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Congress Leaves … With No Clear Pathway Ahead

August 2, 2013

Congress leaves today for August recess, returning on September 9. There will be precious few legislative days between their return and the start of the new fiscal year on October 1. With the House and Senate $90 billion apart on total discretionary spending and no appropriations bills yet passed, there is near-total uncertainty about final outcomes for FY 14 appropriations. To add to this, both the House and Senate are in the process of changing the informal protocol under which appropriations bills have been handled.

For at least the last few years, Congress has informally prioritized appropriations bills, starting with the least controversial. So, Defense, Homeland security, and Military construction have always gone near the beginning; Labor-HHS towards the end. Agriculture/FDA has usually been near the top of the middle tier, just behind the ones that are uncontroversial. In general, being toward the top has been helpful to us. One of the potential blows to our cause from the Farm Bill debacle on the House floor in June has been its indirect threat to the Ag/FDA appropriation bill’s status as being among the least controversial.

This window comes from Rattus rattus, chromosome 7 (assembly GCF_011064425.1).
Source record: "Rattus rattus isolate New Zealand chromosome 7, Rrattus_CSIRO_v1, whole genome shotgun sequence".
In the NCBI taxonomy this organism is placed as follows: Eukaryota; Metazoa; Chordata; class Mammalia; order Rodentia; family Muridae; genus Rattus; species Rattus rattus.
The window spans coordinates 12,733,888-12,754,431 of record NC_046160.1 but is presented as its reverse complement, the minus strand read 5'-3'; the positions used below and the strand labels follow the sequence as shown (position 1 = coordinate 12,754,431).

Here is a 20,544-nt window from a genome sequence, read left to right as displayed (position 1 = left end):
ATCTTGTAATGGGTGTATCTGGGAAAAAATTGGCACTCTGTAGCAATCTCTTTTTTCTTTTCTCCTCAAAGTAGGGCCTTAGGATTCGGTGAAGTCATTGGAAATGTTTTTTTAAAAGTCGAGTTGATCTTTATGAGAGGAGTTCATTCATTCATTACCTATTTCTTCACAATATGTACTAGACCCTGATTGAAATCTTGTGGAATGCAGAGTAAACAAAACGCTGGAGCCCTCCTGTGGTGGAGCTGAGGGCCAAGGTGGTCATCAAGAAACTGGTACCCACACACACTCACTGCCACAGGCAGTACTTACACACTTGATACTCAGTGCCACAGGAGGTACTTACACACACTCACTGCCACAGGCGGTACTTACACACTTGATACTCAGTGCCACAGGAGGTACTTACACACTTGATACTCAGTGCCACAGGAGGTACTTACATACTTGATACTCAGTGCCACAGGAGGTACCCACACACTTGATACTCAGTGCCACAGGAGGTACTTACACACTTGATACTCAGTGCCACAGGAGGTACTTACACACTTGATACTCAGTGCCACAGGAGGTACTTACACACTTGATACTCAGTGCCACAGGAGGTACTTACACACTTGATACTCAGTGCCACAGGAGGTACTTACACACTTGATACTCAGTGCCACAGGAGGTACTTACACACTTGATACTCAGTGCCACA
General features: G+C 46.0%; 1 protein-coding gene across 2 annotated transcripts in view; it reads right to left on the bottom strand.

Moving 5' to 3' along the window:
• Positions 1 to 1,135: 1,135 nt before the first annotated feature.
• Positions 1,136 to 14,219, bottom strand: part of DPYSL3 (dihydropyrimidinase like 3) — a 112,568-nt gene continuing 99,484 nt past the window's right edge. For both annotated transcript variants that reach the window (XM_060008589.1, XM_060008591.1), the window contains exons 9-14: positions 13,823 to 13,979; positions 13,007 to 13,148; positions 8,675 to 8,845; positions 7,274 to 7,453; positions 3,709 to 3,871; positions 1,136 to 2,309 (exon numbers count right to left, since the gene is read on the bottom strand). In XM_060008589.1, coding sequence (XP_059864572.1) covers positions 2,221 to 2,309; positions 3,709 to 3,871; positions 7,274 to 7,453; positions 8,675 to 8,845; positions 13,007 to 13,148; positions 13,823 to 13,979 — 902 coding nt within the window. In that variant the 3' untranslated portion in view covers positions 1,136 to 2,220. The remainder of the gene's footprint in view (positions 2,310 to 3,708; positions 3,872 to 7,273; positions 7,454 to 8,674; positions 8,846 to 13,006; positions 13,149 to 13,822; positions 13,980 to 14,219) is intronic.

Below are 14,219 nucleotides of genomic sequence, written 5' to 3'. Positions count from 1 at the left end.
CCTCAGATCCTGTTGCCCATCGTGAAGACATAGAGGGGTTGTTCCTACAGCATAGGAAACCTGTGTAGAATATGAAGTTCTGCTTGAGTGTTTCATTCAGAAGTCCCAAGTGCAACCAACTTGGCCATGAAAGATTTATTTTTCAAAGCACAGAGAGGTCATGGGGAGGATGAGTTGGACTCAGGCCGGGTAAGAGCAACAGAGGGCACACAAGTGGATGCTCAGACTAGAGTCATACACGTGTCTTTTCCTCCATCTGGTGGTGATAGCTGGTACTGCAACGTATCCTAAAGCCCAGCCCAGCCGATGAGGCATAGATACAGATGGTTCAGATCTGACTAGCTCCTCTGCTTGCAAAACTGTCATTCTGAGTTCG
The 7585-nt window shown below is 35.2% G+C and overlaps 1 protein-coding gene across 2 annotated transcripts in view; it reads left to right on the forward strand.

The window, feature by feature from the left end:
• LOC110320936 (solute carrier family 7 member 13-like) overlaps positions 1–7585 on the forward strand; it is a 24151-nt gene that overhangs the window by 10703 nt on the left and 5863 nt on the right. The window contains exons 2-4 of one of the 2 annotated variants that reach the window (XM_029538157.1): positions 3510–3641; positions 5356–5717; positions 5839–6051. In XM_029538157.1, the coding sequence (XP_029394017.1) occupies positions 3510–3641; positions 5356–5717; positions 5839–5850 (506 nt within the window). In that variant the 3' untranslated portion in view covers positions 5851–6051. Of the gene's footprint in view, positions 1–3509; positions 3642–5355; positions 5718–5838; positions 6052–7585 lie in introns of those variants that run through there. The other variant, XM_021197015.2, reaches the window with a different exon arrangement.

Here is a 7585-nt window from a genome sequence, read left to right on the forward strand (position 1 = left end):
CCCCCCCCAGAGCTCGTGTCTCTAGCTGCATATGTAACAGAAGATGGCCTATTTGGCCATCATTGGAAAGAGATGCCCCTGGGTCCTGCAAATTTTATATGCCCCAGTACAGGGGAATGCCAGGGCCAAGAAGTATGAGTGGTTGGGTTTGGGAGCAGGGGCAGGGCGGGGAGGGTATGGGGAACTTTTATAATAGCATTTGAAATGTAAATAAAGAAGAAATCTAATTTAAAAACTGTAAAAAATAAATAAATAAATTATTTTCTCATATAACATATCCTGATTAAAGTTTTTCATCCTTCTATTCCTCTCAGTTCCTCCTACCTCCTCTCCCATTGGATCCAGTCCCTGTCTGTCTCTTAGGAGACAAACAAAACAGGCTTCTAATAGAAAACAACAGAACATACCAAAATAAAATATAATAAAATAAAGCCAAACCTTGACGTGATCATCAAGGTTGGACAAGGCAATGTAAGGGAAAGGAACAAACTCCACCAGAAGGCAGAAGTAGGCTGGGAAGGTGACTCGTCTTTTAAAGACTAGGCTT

This “natural order” of starting with the least controversial bills looks like it is coming apart. Senate Majority Leader Harry Reid has declared (as reported in Roll Call) that the Senate is no longer going to do homeland security and defense appropriations bills first because it leaves less money for critical domestic programs that tend to be in bills we consider at the end. He was supported in this declaration by Senate Appropriations Chair Barbara Mikulski and Budget Chair Patty Murray.

Meantime, one commentator suggested that this week’s decision to withdraw the transportation/housing and urban development appropriations bill from the House calendar portends changes in the ability of the House to consider any appropriations bills. The premise of this particular commentary is that in order to honor the low spending levels in the House budget resolution, the non-defense spending bills contain cuts that are so drastic that a small but vital segment of House Republicans are unwilling to support them.

I don’t have a crystal ball as to how this plays out in September in either the House or the Senate. But I have good company — I don’t think that House or Senate leadership or the White House have any better idea than I do.

Note: This analysis and commentary is written by Steven Grossman, the Deputy Executive Director of the Alliance for a Stronger FDA.

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